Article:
John is a successful 45-year-old executive with a major real estate management company. His experience in real estate management and intimate knowledge of the South Florida marketplace has convinced him that he has found a $300,000 condo that may be the bargain of a lifetime.

We advised John that he has overlooked an excellent funding source, one that he never considered to be a viable alternative: his IRA rollover account with a current balance of about $350,000.

John can roll over $300,000 to a newly established self-directed IRA, which will own the condo.

Some traditional broker-dealers, seeing that their clients want to get out of stocks and mutual funds, have been telling them that you can't invest pension and IRA money in real estate - and if you do, the Internal Revenue Service will audit your account and disqualify your investment. While most brokers are not equipped to handle these more complex transactions, specialized plan administrators are able to, and it's all legal, as long as IRS and Department of Labor guidelines are followed.

Direct investment in real estate as part of a retirement portfolio has several attractions: the opportunity to buy a property in your own backyard that you can have direct control of; the chance to participate in a once-in-a-lifetime buying opportunity as a result of the devalued real estate market; the potential of generating tax-deferred income and capital gains independent of stock and bond market fluctuations; and the advantages of diversifying a retirement portfolio.

What types of property are eligible? Single- and multi-family homes, apartment buildings, co-ops and condos - just about any property from raw land to mobile homes qualifies. But you will need a qualified advisor to make sure everything is kosher.

When purchased, these properties are titled under the name of your IRA account, and related expenses such as maintenance and improvements are financed directly from your IRA. Rental income is paid directly into the IRA. When purchasing the property, details such as title insurance and flood insurance all flow through the IRA.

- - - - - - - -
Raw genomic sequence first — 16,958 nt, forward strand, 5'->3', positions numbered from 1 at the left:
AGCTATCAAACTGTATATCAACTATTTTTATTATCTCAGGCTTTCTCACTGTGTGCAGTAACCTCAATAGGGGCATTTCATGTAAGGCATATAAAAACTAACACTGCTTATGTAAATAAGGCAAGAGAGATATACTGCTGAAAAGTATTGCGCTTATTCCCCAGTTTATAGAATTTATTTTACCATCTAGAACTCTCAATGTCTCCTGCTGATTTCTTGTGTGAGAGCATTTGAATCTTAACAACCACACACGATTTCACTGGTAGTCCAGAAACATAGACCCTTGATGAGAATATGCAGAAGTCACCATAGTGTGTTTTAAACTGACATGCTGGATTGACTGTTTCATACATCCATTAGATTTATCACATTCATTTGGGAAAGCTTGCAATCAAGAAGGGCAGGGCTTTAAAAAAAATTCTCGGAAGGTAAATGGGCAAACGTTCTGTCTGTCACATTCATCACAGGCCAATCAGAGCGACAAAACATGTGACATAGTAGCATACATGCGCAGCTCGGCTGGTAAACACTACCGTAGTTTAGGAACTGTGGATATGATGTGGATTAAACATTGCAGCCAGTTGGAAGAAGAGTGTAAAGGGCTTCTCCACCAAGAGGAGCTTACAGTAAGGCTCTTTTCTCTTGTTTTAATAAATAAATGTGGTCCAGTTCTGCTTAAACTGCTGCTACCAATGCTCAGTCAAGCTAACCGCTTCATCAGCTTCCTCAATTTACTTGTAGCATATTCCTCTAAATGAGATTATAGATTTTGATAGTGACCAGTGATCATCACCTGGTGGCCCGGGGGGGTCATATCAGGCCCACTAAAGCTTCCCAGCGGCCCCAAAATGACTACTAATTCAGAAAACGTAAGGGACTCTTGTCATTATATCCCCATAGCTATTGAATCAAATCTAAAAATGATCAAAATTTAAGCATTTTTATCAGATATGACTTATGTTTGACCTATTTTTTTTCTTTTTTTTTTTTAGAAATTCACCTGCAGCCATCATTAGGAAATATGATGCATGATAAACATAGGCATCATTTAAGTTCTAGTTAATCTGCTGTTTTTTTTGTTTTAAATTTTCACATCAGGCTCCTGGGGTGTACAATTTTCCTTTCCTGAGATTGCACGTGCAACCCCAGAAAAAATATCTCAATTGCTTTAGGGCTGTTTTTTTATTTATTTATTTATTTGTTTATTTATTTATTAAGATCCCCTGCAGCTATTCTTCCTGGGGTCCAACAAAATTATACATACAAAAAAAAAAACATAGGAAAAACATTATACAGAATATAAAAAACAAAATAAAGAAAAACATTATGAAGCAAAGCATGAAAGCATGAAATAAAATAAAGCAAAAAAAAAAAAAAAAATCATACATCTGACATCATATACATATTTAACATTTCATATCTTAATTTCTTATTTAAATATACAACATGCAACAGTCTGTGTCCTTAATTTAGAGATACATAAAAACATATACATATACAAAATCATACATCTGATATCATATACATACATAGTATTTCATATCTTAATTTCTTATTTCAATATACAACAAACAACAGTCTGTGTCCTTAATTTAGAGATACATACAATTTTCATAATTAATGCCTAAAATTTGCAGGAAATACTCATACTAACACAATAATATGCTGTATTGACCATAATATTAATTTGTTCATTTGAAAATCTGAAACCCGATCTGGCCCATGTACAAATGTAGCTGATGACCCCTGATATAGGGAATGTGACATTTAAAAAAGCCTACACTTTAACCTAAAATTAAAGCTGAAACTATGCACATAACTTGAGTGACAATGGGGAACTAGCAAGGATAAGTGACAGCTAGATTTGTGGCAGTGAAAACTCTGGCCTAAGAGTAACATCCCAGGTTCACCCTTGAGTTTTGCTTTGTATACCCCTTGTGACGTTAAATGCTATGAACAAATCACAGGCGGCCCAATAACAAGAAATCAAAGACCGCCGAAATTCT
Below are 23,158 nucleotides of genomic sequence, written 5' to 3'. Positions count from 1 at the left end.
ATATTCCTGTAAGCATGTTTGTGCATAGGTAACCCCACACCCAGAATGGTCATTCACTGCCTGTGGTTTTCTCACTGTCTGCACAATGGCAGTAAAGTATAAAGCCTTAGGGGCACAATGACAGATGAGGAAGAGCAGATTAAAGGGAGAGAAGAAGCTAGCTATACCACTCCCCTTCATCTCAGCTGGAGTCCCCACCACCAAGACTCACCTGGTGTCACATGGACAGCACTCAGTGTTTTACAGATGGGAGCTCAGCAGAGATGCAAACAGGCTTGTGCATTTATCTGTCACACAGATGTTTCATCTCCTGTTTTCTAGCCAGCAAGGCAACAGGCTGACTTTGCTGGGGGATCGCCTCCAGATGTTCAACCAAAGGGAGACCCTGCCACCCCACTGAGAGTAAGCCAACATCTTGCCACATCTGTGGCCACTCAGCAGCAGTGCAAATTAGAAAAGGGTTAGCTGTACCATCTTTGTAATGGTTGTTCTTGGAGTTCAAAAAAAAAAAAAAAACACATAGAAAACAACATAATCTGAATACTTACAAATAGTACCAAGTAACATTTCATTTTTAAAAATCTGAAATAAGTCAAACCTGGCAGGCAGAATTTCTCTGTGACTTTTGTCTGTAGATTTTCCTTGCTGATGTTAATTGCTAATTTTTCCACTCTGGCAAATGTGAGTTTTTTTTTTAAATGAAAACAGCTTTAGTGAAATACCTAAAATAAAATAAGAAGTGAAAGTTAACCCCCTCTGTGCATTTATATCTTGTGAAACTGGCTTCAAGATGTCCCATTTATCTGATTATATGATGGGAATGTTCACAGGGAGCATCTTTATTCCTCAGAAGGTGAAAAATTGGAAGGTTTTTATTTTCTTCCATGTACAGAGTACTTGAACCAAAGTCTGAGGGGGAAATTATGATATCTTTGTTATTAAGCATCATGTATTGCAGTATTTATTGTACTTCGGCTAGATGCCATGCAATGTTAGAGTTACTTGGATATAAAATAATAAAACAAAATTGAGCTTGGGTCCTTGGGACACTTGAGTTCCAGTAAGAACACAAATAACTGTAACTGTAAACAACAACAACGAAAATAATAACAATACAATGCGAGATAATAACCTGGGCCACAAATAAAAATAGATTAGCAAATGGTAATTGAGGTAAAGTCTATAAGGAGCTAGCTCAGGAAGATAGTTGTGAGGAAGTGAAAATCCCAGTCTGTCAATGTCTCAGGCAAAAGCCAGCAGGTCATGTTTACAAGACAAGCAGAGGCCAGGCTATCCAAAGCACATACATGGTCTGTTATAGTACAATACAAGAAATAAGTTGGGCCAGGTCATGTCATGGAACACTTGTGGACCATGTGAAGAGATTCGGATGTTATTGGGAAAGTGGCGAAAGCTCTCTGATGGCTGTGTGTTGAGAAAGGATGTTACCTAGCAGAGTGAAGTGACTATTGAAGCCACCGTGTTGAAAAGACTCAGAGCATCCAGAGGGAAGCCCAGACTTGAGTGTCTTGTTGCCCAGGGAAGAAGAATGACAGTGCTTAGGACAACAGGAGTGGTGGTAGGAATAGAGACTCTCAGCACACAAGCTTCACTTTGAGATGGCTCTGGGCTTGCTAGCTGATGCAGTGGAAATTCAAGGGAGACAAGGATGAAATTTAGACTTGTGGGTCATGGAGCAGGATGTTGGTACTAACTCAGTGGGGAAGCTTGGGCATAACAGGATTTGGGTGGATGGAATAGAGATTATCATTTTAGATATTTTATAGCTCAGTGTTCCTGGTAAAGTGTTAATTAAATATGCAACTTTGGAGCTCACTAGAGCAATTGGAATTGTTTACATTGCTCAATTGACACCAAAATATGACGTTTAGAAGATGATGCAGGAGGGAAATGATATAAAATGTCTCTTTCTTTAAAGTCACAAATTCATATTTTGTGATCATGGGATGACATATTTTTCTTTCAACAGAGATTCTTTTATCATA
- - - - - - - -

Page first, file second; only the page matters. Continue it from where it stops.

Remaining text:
In addition:

* You may not buy property for the IRA that you or close family members already own;

* Neither you nor your close family members may live in the property; and,

* Your business may not lease or be located in or on any part of the property.

Now that you're interested, and ready to buy that motel on the beach or ski chalet in the Rockies, it's time to supercharge your self-directed IRA!

You can convert your self-directed real estate IRA to a Roth IRA, just like a regular IRA. In 2010, the income eligibility requirements are waived, so everyone is eligible to participate. You will pay the taxes due on your IRA over two years, using money from a non-IRA account.

The good news is that you can now grow your investment tax-free for the rest of your life, and your spouse can continue to do so if you predecease her and name her as beneficiary. You have the option of re-investing income, and after five years or more, you can take all or part of the income generated as a tax-free distribution.

When you and your spouse are deceased, your children can continue the tax-free distributions, based on a required distribution minimum, for the rest of their lives as well!

Our client John is ready to close on his condo in Florida using the Roth strategy. The conversion will trigger $75,000 in income taxes, which John will gladly pay from a non-IRA account, because he believes that income tax rates will increase going forward.

Assuming an 8 percent total annualized return (income and capital appreciation), John's $300,000 investment will be worth $1.63 million at his planned retirement age of 62. Assuming a 6 percent distribution from then on, John will take home $97,800 annually for the rest of his life!

Frank Jaffe is a Certified Financial Planner with the wealth management firm of Access Wealth Planning, in Roseland and Princeton, N.J.

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